IMAGINE eating Dulse, a type of seaweed that tastes like bacon when fried, minus the
cholesterol and fats.
It seems too good to be true but researchers have quickly patented the seaweed that normally grows in the wild along the Pacific and Atlantic coastlines. The seaweed is actually a new strain of red marine algae called dulse and looks like red lettuce that is packed with all the good minerals. When fried, dulse tastes like bacon which is good news for vegans, vegetarians and health conscious people.
Aquaculture researcher Chris Langdon and colleagues at Oregon State University’s Hatfield Marine Science Center have patented the new strain. Langdon has studied dulse, trying to figure out a way to make the nutritious algae grow quickly enough to become commercially viable feed for abalone, a type of edible sea snail. In 2004, he obtained a patent for a particularly fast-growing strain that can double its weight in just 10 days. However, a year and a half ago, Chuck Toombs, a business professor at Oregon State University suggested that Langdon might want to stop trying to grow dulse for abalone and start growing it for humans.
The succulent red marine algae is fast-growing and super nutritious plant that has about 16% protein by dry weight. It is also rich in minerals, vitamins and antioxidants. “Dulse is a super-food with twice the nutritional value of kale.” said Toombs.
Seaweeds and sea vegetables are known for taking up vitamins from the water so minerals such as iodine, potassium and calcium are part of the goodness of eating dulse.
Several Portland chefs, as well as the Food Innovation Center in Portland, are experimenting with the new ingredient including adding it to peanut brittle and trail mix, and even candied dulse chips added to ice cream. It is interesting to note that dulse has, for centuries been harvested in the wild and used in northern European cuisine.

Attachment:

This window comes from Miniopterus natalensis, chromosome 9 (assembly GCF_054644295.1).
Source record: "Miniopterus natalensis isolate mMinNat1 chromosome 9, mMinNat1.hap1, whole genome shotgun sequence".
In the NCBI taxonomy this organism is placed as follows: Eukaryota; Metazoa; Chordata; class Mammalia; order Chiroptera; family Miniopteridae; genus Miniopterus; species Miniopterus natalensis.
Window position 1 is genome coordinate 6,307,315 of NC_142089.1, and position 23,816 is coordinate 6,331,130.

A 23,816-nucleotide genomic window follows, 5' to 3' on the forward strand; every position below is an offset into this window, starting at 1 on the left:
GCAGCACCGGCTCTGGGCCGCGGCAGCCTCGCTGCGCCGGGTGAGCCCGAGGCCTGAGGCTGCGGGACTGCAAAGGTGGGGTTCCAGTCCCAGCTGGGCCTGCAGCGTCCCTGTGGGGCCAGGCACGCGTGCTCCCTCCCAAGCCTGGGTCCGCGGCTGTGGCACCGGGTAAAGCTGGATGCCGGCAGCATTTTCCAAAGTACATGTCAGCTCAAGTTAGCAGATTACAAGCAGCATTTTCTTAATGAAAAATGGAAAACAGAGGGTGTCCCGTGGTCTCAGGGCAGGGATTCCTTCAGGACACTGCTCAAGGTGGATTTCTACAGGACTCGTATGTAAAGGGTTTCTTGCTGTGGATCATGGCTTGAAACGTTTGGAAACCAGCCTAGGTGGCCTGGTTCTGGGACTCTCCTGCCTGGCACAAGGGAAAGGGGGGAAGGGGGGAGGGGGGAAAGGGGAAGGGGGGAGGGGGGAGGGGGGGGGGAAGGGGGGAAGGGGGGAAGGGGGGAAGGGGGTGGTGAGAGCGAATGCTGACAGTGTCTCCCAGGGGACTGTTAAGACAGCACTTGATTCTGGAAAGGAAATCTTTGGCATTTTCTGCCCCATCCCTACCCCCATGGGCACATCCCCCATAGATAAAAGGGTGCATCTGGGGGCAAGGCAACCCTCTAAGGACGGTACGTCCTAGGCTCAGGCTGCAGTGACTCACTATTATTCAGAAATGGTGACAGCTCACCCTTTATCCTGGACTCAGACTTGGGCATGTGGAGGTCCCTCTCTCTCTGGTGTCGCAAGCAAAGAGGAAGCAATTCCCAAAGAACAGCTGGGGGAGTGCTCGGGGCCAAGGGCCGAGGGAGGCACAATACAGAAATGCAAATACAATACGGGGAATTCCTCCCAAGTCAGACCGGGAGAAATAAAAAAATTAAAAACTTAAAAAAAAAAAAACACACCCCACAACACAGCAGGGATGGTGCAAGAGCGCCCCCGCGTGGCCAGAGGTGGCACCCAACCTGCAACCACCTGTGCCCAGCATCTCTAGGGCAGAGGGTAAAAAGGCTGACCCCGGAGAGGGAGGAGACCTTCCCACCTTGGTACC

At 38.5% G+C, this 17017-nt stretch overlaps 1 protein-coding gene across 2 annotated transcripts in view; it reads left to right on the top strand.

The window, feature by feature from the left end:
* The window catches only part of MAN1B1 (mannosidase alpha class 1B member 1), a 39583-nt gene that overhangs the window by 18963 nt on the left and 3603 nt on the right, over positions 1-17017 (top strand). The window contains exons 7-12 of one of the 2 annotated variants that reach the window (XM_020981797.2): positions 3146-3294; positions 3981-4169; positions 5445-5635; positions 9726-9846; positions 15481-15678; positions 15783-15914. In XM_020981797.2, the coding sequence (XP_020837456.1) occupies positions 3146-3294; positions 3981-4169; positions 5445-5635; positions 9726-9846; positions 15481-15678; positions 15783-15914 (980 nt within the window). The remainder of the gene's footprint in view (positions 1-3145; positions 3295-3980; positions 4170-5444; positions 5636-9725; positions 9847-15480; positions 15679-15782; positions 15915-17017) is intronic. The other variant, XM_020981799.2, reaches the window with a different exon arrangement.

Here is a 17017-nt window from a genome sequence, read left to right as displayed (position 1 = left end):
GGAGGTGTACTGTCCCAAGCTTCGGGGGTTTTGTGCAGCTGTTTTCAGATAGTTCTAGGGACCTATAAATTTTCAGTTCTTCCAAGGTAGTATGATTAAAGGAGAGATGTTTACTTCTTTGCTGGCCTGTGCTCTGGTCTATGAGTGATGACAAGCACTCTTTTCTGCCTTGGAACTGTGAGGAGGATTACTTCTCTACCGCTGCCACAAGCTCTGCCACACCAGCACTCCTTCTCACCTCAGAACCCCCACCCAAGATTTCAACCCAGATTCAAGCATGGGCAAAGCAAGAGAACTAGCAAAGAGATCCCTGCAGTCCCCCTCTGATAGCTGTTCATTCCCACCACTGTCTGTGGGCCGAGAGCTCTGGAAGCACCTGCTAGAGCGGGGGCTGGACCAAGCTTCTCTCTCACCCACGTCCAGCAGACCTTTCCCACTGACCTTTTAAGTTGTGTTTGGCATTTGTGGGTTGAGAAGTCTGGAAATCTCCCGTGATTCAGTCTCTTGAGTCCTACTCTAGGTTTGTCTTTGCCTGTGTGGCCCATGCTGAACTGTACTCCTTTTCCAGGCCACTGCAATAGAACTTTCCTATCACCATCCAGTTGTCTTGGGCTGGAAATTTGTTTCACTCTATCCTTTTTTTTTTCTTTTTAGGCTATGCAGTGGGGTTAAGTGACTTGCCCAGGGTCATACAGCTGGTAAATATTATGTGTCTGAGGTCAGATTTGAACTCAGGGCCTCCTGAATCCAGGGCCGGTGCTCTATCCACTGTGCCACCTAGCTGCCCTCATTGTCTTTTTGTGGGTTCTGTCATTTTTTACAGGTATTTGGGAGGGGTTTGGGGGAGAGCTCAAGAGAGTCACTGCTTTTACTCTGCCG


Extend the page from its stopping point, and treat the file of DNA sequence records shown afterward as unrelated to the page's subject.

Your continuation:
In Europe, they add the powder to smoothies or add flakes onto food. It’s an ancient snack in Ireland, where people living along the island’s northern shores have traditionally gathered it. Health food stores around the world sell it, too.
“I think the public is ready to have something that tastes good and is good for you. There hasn’t been a lot of interest in using it in a fresh form.” said Langdon.
Researchers say their dulse, when fried, smells and tastes like bacon. This is a big relief for bacon lovers who indulge in this treat but cannot eat bacon due to healthy reasons, as bacon is known to have excess sodium and can elevate blood pressure and raise risk of heart disease.
Langdon, recently said in an interview with CNN that he anticipates dulse becoming a more common bacon replacement for people who are concerned about their cholesterol levels or who do not eat meat due to other dietary or religious reasons.
Dulse’s quick growth time is an advantage that the seaweed has over other food sources, especially livestock, which is expensive and time-consuming to rear.
It can be cultivated where there is a modest amount of seawater and some sunshine. “The advantage of farming sea vegetables, like dulse is that it does not depend on freshwater supplies and ecologically benefits the marine environment by removing nutrients and dissolved carbon.” added Langdon.
He and his colleagues grow dulse in cultured tanks of seawater producing about 30 pounds of seaweed each week. Growing the dulse in cultured tanks allows them to fine-tune the nutrient content of the water and grow dulse year round, but it also constraints their ability to scale their dulse operation to a commercially-viable size.
Although there’s been no research done as yet into how well the crop could be commercialised, marketers are now working on a plan for a line of specialty foods, with the vegan and vegetarian markets to mind.